Big Green Tarbert volunteer Ed Tyler
TSCT former chair and Big Green Tarbert volunteer Ed Tyler explained: “The TAWNI trail is, in effect, an outdoor classroom. But it’s a linear classroom, so it spreads from School Road to the place where they’re going to have the garden, and also down to the playing field. It actually follows the tarmac trail”.
“There are three interpretation boards, and these boards are a permanent reminder to all the pupils – and visitors – that there’s some very good wildlife here”.
“We chose this area specifically because it is a very natural area. There are some interesting plant species there, and also the burn is very interesting; it actually varies in water quality – some parts are better than others – and you can test this by doing what we call a pond dip, or a burn dip, and then we can see what species are present. And if the water quality’s low, you get certain species, and if it’s high you get other species. This is all recorded on the interpretation panels, so that staff and pupils can learn about nature”.
Some of the children who will benefit from Sustrans' funding of the new route
Rev Catriona Hood, Tarbert Academy’s head teacher, commented: “At its most practical level, (the new path) provides a far safer access for our children to go from the school to the sports fields. Before, they would climb down a bank – which they’ve done safely – but it’s even better than that.
“It’s just great for the young people in the community to see what happens when folk work together. It started off over a year ago, with the previous S6, who have now left. It was hard to see it coming together at that point. It’s lovely to see it accumulate and all the effort of various community groups working together – and then we have a path”.
“The Community Plan was very supportive of Tarbert Academy and, likewise, we wanted to support the community as much as we could. It’s a definite improvement, because it’s not just the school which is using it; you’ve got young families, cyclists, and better access to the town, a less steep hill for folk who’re less able to come up the hill. So everybody wins with this one”.
In the foreground, the original path, with the new one beyond
The Academy’s depute head John Welsh said: “There’s going to be an area for a primary garden, and it’s all going to get tidied-up … there’s been a lot of tree-planting happening already. So what looks rough and tough just now is going to become a rather nice piece of woodland”.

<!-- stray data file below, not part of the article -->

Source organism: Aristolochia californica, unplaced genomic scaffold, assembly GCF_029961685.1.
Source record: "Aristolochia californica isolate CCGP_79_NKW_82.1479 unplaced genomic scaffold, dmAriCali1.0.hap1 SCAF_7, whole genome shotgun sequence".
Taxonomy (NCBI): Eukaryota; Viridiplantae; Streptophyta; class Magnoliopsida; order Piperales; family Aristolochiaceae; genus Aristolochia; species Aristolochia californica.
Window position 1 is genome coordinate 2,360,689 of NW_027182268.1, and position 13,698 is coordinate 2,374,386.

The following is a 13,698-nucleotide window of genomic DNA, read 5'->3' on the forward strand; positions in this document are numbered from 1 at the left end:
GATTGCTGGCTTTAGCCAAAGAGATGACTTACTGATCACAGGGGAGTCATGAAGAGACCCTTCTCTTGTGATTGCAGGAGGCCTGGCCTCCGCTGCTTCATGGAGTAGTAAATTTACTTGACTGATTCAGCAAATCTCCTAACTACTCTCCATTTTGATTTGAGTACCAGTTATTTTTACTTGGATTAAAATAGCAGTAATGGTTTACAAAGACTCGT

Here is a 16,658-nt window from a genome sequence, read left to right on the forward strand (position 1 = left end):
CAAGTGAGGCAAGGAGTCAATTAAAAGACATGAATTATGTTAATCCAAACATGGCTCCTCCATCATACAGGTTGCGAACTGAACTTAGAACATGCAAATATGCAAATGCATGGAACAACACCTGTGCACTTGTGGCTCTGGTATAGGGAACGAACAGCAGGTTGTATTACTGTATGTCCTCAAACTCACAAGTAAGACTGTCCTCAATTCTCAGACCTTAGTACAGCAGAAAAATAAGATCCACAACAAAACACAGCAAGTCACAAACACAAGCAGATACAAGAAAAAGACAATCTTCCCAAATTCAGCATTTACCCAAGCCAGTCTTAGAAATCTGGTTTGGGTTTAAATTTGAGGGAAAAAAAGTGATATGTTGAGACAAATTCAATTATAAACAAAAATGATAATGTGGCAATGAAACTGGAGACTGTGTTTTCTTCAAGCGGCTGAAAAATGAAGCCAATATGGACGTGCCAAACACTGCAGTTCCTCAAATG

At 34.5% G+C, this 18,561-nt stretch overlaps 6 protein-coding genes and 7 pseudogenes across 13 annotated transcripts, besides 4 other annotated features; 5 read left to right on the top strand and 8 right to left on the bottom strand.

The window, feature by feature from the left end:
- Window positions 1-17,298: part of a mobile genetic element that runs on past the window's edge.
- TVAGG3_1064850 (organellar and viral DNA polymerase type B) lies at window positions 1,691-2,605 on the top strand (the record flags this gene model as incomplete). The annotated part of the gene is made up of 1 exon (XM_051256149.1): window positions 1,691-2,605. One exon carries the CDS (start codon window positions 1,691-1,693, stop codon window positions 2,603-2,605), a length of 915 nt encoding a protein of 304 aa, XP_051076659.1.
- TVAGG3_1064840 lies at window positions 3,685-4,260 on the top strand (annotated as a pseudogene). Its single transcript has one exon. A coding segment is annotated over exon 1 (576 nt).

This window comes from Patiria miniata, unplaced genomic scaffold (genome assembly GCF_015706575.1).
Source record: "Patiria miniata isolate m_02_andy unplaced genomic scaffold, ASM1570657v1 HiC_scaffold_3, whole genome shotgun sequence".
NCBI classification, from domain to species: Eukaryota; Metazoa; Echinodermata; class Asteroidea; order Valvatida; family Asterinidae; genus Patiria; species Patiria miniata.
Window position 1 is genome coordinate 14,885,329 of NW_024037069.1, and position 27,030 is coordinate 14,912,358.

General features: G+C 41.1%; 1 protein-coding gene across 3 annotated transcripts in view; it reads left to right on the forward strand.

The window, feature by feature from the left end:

Kintyre & the Islands councillor Anne Horn said: “Hopefully, (the option for pupils to walk or cycle to school) will cut down the car travel … during school hours. There was a muddy path, but you couldn’t really walk it. Children could use it, but it certainly wasn’t safe. Now, it’s an established path … and there’s access for all abilities. (It’s) a positive sign of agencies working together for the good of the village”.
This stub will form part of the outdoor classroom
Arlene Scott, who lives in Glenfield at the south end of the village, works at the Academy and her son and daughter are pupils. She welcomes the fact that a traffic-free route is now available for them to use.
She says that, until now, she wouldn’t let her daughter walk to school on her own, because the available route included a public road with traffic “and there’s always bins and everything all over the pavement there”.
Arlene feels that the crossing at the School Road end of the new path is a big improvement, and she is comfortable letting her daughter use the new route: “You can see both ways. It’s great. It just gives her a bit more freedom. It’s a shorter route for the kids (and) it’s safer as there’s less (contact) with cars”.
The Academy end of the path, with the school visible top left
Councillor Donnie MacMillan, Chair of Mid Argyll Kintyre & the Islands Area Committee, said the project was “of tremendous merit to everyone in the community”.
A spokesman for Scotland’s national transport agency Transport Scotland said: “The new Tarbert path will make it easier for the local community to enjoy the very real social and health benefits of walking and cycling around their village. Sustainable transport and active travel are hugely important priorities in which we continue to invest. This will help meet our carbon reduction targets as well as making our roads safer and less congested. Projects such as the Tarbert path also play their part in making Scotland a healthier, fitter, and more active nation”.
The new path offers safe access to Oakfield (top left), the football pavilion (centre), and the playpark (right).